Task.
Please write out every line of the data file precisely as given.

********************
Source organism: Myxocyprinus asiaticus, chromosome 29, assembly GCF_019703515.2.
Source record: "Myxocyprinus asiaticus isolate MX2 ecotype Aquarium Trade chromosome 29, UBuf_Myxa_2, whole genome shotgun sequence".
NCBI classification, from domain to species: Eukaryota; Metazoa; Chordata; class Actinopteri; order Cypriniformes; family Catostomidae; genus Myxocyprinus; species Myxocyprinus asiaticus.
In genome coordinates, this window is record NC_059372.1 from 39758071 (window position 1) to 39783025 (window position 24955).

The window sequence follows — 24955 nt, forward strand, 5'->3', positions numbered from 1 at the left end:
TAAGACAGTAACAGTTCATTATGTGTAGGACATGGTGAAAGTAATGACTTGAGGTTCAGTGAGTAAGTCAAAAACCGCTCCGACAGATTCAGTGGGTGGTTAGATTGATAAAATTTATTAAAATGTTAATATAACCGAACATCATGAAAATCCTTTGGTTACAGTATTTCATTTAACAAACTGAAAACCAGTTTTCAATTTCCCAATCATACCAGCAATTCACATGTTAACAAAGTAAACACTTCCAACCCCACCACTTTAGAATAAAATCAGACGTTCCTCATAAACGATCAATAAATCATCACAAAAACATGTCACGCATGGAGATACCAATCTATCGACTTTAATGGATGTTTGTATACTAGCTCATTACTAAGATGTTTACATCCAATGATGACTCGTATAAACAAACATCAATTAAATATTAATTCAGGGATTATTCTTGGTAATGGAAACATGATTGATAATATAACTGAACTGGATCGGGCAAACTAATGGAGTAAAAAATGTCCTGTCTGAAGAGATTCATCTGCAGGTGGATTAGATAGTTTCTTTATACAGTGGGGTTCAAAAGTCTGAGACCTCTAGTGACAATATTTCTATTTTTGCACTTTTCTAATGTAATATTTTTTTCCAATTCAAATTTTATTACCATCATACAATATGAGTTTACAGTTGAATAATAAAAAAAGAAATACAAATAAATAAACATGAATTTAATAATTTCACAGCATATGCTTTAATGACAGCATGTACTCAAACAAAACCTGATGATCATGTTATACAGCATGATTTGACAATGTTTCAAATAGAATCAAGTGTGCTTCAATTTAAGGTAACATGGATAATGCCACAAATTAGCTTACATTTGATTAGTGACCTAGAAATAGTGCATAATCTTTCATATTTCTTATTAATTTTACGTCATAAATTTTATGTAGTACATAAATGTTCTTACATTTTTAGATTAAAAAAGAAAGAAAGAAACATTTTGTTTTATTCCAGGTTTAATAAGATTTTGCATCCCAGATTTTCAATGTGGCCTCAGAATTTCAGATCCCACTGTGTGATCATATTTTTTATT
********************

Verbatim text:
Source organism: Myxocyprinus asiaticus, chromosome 29, assembly GCF_019703515.2.
Source record: "Myxocyprinus asiaticus isolate MX2 ecotype Aquarium Trade chromosome 29, UBuf_Myxa_2, whole genome shotgun sequence".
NCBI classification, from domain to species: Eukaryota; Metazoa; Chordata; class Actinopteri; order Cypriniformes; family Catostomidae; genus Myxocyprinus; species Myxocyprinus asiaticus.
In genome coordinates, this window is record NC_059372.1 from 39758071 (window position 1) to 39783025 (window position 24955).

The window sequence follows — 24955 nt, forward strand, 5'->3', positions numbered from 1 at the left end:
TAAGACAGTAACAGTTCATTATGTGTAGGACATGGTGAAAGTAATGACTTGAGGTTCAGTGAGTAAGTCAAAAACCGCTCCGACAGATTCAGTGGGTGGTTAGATTGATAAAATTTATTAAAATGTTAATATAACCGAACATCATGAAAATCCTTTGGTTACAGTATTTCATTTAACAAACTGAAAACCAGTTTTCAATTTCCCAATCATACCAGCAATTCACATGTTAACAAAGTAAACACTTCCAACCCCACCACTTTAGAATAAAATCAGACGTTCCTCATAAACGATCAATAAATCATCACAAAAACATGTCACGCATGGAGATACCAATCTATCGACTTTAATGGATGTTTGTATACTAGCTCATTACTAAGATGTTTACATCCAATGATGACTCGTATAAACAAACATCAATTAAATATTAATTCAGGGATTATTCTTGGTAATGGAAACATGATTGATAATATAACTGAACTGGATCGGGCAAACTAATGGAGTAAAAAATGTCCTGTCTGAAGAGATTCATCTGCAGGTGGATTAGATAGTTTCTTTATACAGTGGGGTTCAAAAGTCTGAGACCTCTAGTGACAATATTTCTATTTTTGCACTTTTCTAATGTAATATTTTTTTCCAATTCAAATTTTATTACCATCATACAATATGAGTTTACAGTTGAATAATAAAAAAAGAAATACAAATAAATAAACATGAATTTAATAATTTCACAGCATATGCTTTAATGACAGCATGTACTCAAACAAAACCTGATGATCATGTTATACAGCATGATTTGACAATGTTTCAAATAGAATCAAGTGTGCTTCAATTTAAGGTAACATGGATAATGCCACAAATTAGCTTACATTTGATTAGTGACCTAGAAATAGTGCATAATCTTTCATATTTCTTATTAATTTTACGTCATAAATTTTATGTAGTACATAAATGTTCTTACATTTTTAGATTAAAAAAGAAAGAAAGAAACATTTTGTTTTATTCCAGGTTTAATAAGATTTTGCATCCCAGATTTTCAATGTGGCCTCAGAATTTCAGATCCCACTGTGTGATCATATTTTTTATT